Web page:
Tales of the Rampant Coyote

Adventures in Indie Gaming!

Last Year’s Treasure, Today’s Trash

Posted by Rampant Coyote on August 26, 2014

My new computer arrived last Tuesday. In a confession that might lose me geek cred, I’ve been so insanely busy that I didn’t even get it out of the box to test it out until the weekend.

Statwise – it’s got a quad-core Intel i5-4690k (which I admit, doesn’t mean that much to me anymore), an NVidia GTX 750 (more than adequate for playing Wasteland 2), 8 GB of RAM, and two 2-TB hard drives. Yes, I wanted lots of hard drive space. Oh, and it’s running Windows 7, 64-bit edition. I’m still skipping Windows 8.x.

When I say I can’t tell you how awesome it is, it’s because literally I don’t know. I know I’ve run into some memory issues lately, and it’ll be nice having almost twice as much usable hard drive space as my current system. I’m not officially switching over until after Comic Con (which is in a week and a half), so it’s not actually running much right now.

What’s amazing to me is that this whole box actually cost me less than my first Intel-based PC… even before adjusting for inflation (which would increase the cost from over 20 years ago by about +65%). And that was with a free hand-me-down hard drive back then. And putting the machine together myself, in one of those shops in the early / mid 90s that specialized in selling parts and letting you put your machine together there inside the store.

What was that awesome system back then? It was a 16 megahertz 386-SX/16, with 4 megs of RAM (I think the CPU in my new machine has twice that much in just cache), the aforementioned hand-me-down 40 meg hard drive, a VGA card, and a Covox sound card that nobody seemed to support directly (but it was at least compatible with the AdLib cards).

It was good enough to play Wing Commander I. And Ultima V. And a couple of roguelikes. And Turbo C++.  And Wolfenstein 3D. That was enough. Although I was really happy to upgrade the hard drive so that I could handle Wing Commander II (which was, if I recall correctly, something like 38 megs fully installed, not including the voice pack if you got it). Yes, these days I sometimes deal with photos or textures that are pushing that size, but back then, it was simply unfathomably huge.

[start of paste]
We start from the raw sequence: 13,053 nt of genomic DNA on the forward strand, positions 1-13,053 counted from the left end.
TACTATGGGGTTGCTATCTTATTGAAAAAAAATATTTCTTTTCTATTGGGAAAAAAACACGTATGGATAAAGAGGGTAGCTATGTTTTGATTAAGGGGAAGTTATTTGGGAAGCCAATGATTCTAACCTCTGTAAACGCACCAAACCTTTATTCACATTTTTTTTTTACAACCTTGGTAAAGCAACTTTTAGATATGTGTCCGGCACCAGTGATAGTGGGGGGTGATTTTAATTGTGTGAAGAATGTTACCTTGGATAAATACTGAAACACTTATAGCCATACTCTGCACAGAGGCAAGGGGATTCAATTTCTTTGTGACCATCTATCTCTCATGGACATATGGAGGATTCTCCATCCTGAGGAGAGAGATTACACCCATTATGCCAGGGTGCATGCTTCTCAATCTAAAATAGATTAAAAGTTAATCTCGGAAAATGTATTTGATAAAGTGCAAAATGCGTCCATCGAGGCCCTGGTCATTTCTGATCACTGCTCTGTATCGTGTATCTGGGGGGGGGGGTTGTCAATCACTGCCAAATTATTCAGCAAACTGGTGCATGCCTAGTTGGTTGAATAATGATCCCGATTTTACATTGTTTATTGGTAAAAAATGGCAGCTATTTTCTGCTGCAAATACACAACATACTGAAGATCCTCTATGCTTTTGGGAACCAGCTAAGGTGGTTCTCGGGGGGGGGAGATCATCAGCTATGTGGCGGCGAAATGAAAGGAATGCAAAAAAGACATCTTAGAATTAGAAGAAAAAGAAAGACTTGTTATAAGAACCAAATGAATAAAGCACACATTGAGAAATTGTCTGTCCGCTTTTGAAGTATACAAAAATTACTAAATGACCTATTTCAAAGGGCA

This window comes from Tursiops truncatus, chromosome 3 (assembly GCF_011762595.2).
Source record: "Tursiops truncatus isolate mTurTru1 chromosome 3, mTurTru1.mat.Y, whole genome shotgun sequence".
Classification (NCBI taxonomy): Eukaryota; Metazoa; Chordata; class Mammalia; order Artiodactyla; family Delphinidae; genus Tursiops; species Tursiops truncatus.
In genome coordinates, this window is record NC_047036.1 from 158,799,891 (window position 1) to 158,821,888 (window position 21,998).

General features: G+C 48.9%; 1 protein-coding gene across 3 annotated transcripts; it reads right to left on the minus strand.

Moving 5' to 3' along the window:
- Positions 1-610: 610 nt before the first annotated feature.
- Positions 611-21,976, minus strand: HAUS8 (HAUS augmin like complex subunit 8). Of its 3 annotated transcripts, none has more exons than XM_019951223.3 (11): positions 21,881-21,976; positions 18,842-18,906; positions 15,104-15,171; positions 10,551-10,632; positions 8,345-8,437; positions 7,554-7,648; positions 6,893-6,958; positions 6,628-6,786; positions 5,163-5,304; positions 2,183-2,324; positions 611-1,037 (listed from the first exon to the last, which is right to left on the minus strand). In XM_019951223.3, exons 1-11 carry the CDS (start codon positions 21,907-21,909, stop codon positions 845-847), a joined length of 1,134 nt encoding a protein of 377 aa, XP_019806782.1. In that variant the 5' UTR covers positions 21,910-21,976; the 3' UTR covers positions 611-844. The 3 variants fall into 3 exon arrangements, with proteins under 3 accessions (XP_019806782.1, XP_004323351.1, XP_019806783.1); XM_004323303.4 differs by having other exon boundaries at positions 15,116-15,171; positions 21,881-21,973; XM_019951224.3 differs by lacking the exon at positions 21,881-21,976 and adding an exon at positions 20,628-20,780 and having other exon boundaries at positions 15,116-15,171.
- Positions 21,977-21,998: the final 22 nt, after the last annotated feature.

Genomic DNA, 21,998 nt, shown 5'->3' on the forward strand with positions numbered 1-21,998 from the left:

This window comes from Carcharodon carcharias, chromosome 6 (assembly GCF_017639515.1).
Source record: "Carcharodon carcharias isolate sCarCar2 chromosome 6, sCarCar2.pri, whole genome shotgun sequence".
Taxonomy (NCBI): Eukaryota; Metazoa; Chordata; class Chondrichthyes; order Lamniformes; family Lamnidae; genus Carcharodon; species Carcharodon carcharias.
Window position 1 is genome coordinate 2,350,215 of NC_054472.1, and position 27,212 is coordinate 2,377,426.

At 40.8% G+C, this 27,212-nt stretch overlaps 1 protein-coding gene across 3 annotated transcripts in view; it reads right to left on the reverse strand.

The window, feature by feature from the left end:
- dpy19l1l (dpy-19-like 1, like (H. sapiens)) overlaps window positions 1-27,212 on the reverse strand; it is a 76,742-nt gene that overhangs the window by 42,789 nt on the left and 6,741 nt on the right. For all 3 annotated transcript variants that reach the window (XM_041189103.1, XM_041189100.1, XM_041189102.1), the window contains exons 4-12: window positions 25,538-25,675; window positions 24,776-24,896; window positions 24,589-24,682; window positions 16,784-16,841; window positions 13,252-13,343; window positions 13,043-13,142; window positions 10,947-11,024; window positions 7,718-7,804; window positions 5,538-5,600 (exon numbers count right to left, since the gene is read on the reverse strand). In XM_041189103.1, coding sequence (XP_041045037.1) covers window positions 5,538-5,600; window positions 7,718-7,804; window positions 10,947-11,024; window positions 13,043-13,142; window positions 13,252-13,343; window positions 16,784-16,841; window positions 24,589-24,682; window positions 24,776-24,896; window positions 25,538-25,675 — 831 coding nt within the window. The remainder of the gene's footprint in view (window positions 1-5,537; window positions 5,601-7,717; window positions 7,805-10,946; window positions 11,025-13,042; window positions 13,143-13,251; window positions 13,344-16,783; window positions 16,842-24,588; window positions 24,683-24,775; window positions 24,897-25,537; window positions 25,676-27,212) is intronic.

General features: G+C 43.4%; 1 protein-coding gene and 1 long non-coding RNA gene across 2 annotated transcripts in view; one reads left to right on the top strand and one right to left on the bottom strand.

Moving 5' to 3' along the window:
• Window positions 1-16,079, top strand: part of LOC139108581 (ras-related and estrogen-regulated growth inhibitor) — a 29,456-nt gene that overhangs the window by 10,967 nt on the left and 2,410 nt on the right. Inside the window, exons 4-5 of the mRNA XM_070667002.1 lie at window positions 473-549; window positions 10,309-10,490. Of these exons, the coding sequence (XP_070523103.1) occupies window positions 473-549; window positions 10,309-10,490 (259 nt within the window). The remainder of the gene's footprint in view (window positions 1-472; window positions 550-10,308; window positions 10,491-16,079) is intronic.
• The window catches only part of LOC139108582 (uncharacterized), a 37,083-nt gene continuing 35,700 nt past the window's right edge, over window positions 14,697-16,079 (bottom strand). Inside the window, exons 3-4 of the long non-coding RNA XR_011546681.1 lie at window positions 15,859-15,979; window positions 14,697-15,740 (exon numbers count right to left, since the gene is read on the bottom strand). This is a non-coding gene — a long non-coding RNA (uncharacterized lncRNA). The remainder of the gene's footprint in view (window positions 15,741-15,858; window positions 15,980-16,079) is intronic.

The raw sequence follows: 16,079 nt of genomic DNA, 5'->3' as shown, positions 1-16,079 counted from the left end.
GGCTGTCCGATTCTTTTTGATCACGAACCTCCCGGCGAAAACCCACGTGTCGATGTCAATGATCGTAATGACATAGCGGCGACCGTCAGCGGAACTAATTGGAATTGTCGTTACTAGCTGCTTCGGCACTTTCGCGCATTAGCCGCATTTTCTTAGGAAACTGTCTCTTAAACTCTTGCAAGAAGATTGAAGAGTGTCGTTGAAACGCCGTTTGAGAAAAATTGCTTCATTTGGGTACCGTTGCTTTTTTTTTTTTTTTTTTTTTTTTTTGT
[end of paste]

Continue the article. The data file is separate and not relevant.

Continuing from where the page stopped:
I’m not gonna lie… as much as I loved that era of gaming – the simplicity, the creativity, the newness of it as game developers kept finding new ways of using the ever-expanding technology… like everyone else, I’d not want to go back. It’s a weird thing now that – at least as far as indies are concerned – technology is no longer much of a barrier. The machines are way more powerful than what we have the budgets to take advantage of. But going beyond the technological limitations, it was probably the most difficult platform to use as a gamer. The amount of tweaking and configuring and compatibility issues we had to deal with back then…. sheesh.

It’s just fun looking back sometimes and seeing how far we’ve come.

Filed Under: Geek Life - Comments: 5 Comments to Read

  • JT said,

    I remember when I first started programming games, I started on an 8086 with Hercules monochrome graphics. Begged, pleaded, cajoled, threatened, blackmailed and finally convinced my dad to buy an early VGA card so I could have 256 colors (256 COLORS! YEAH!) and ModeX. Started programming some tile-based games with all of the complex, in-depth understanding of assembly that a fifteen year old has (almost nil). The screen redrew so slowly that you could take a bite of your sandwich while waiting for it to finish, but it didn’t matter because what I had made was totally awesome. It took me weeks to hammer out the drawing routines to where they ran quickly enough to make a playable game, and when I finally got it running at interactive rates… the next generation of hardware made all my efforts obsolete.